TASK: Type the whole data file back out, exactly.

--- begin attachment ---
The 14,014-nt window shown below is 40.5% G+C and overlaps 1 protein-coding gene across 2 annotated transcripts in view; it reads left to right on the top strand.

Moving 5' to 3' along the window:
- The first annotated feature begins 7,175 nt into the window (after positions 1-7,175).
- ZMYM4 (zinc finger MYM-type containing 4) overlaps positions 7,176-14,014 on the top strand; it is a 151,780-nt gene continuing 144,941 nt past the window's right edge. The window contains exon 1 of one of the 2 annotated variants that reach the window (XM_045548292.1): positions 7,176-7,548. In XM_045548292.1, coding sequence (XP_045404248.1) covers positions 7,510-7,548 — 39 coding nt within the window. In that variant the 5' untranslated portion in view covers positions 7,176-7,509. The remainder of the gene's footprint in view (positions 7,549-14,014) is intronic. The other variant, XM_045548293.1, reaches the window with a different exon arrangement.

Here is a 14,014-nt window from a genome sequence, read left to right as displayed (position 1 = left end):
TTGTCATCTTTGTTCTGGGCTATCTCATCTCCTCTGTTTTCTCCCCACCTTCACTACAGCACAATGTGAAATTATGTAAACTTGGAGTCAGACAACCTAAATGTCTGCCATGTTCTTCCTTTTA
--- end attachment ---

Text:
The 14,014-nt window shown below is 40.5% G+C and overlaps 1 protein-coding gene across 2 annotated transcripts in view; it reads left to right on the top strand.

Moving 5' to 3' along the window:
- The first annotated feature begins 7,175 nt into the window (after positions 1-7,175).
- ZMYM4 (zinc finger MYM-type containing 4) overlaps positions 7,176-14,014 on the top strand; it is a 151,780-nt gene continuing 144,941 nt past the window's right edge. The window contains exon 1 of one of the 2 annotated variants that reach the window (XM_045548292.1): positions 7,176-7,548. In XM_045548292.1, coding sequence (XP_045404248.1) covers positions 7,510-7,548 — 39 coding nt within the window. In that variant the 5' untranslated portion in view covers positions 7,176-7,509. The remainder of the gene's footprint in view (positions 7,549-14,014) is intronic. The other variant, XM_045548293.1, reaches the window with a different exon arrangement.

Here is a 14,014-nt window from a genome sequence, read left to right as displayed (position 1 = left end):
TTGTCATCTTTGTTCTGGGCTATCTCATCTCCTCTGTTTTCTCCCCACCTTCACTACAGCACAATGTGAAATTATGTAAACTTGGAGTCAGACAACCTAAATGTCTGCCATGTTCTTCCTTTTA